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May 25, 2009
10th anniversary Doors Open Toronto record-breaking weekend - 250,000 visitors
  
More than 250,000 visitors, young and old, discovered and explored Toronto’s buildings on Saturday, May 23 and Sunday, May 24. They toured 175 Toronto venues of architectural, historic and cultural significance, shattering last year’s attendance record in celebration of Doors Open Toronto’s 10th anniversary.

At the ROM party on Friday, May 22, about 6,300 revelers including Mayor David Miller kicked off the weekend with readings, music and more. City Hall, the new Doors Open Toronto headquarters, welcomed 10,000 participants to the Mayor’s Office, the Council Chamber and the observation deck. Everyone wanted to go to jail this weekend, with long lineups for the Don Jail tour.

The public came out for architecture and also for authors, as “books met buildings” in the grand finale of Lit City - a three-month festival that celebrated writers who find inspiration in Toronto and use the city as a setting in their work. Robert Rotenberg read from his legal thriller, "Old City Hall," at this year’s most attended site, Old City Hall (12,280 visitors). Anthony De Sa read to a packed audience at the Factory Theatre from "Barnacle Love," with crowds of people waiting outside for his guided walking tour through Little Portugal - the Toronto setting of the novel. Union Station’s unforgettable “Journeys to the City” magical program of readings, theatre and spontaneous performances, presented by Diaspora Dialogues, brought smiles and tears to thousands passing through the great building.

Doors Open Toronto building highlights included the BAPS Shri Swaminarayan Mandir temple, drawing crowds with 10,751 visits to this masterpiece of hand-carved marble, limestone, sandstone and wood. The TTC Greenwood Maintenance Shop had 4,000 visits (Saturday), Fire Hall 423 Junction welcomed 1,000 people and the 1950s retro bowling alley, Shamrock Bowl, had 1,280 Doors Open Toronto visitors.

Perennial favourites that proved to be popular included Black Creek Pioneer Village (9,913 visitors), art deco darlings the Carlu @ College Park (5,094), Canada Permanent Building (3,855) and Commerce Court (3,448); Distillery Historic District (10,000), Gardiner Museum (3934), Gladstone Hotel (1694), MaRS Discovery District (3,870), Osgoode Hall (9,767), Spadina Museum: Historic House and Gardens (5,670), St. James Cathedral (4,027) and the Toronto-Dominion Centre (2,300).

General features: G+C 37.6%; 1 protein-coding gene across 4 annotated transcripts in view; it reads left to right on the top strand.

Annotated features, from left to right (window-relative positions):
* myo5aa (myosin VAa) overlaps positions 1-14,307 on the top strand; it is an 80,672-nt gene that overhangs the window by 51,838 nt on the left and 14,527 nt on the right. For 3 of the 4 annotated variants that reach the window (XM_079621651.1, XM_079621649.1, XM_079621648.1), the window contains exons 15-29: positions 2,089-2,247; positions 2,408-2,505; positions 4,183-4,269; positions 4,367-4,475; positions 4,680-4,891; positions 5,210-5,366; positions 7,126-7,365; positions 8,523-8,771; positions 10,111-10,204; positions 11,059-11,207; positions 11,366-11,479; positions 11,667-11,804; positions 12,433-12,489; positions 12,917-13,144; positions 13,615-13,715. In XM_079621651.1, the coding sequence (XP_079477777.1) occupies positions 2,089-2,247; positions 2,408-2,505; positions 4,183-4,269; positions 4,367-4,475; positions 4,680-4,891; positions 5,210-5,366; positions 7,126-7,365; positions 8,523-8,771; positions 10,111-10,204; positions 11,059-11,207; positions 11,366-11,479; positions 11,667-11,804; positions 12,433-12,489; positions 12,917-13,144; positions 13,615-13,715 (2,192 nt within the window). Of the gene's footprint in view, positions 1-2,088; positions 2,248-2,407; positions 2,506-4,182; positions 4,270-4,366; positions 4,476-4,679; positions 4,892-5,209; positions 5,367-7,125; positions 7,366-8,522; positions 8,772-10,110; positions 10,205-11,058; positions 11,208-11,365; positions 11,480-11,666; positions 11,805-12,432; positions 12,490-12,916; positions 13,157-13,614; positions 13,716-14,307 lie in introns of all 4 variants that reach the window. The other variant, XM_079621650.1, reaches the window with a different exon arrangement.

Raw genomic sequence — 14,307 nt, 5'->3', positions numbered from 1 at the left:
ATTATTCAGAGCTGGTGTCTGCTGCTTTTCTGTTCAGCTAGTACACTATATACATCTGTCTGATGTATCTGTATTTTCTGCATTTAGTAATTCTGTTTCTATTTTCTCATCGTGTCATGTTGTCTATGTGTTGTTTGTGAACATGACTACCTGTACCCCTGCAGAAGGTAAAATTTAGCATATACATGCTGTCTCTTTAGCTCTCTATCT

A representative from St. Thomas’s Church summed up the weekend by saying, “The act of opening the church doors to the larger community to celebrate Eden Smith's beautiful architecture has both enriched the lives of the members of our parish and thrilled many of our visitors who are seeing the building for the first time. Thank you for the privilege of being involved with Doors Open Toronto.”

Doors Open Toronto was an incredible success thanks to volunteers and building owners. Feedback is welcome at http://www.toronto.ca/doorsopen - enter for a chance to win dinner at the Keg Steakhouse, movie tickets from Cineplex Entertainment and a one-night complimentary stay for two in a Fairmont Deluxe Guestroom.

Planning is already underway for the 11th annual Doors Open Toronto on May 29 and 30, 2010.

Doors Open Toronto is produced by the City of Toronto and Toronto 175, sponsored by the Toronto Star. Media sponsor: CBC; program sponsor: Woodcliffe

Toronto is Canada’s largest city and sixth largest government, and home to a diverse population of about 2.6 million people. It is the economic engine of Canada and one of the greenest and most creative cities in North America. In the past three years, Toronto has won more than 70 awards for quality, innovation and efficiency in delivering public services. 2009 marks the 175th anniversary of Toronto’s incorporation as a city. Toronto’s government is dedicated to prosperity, opportunity and liveability for all its residents.

Media contacts:
Jane French, Doors Open Toronto and Lit City, 416-338-0496, jfrench@toronto.ca
Vanessa Higgs, Program Development Officer, Cultural Services, 416-338-0045, vhiggs@toronto.ca



 

 

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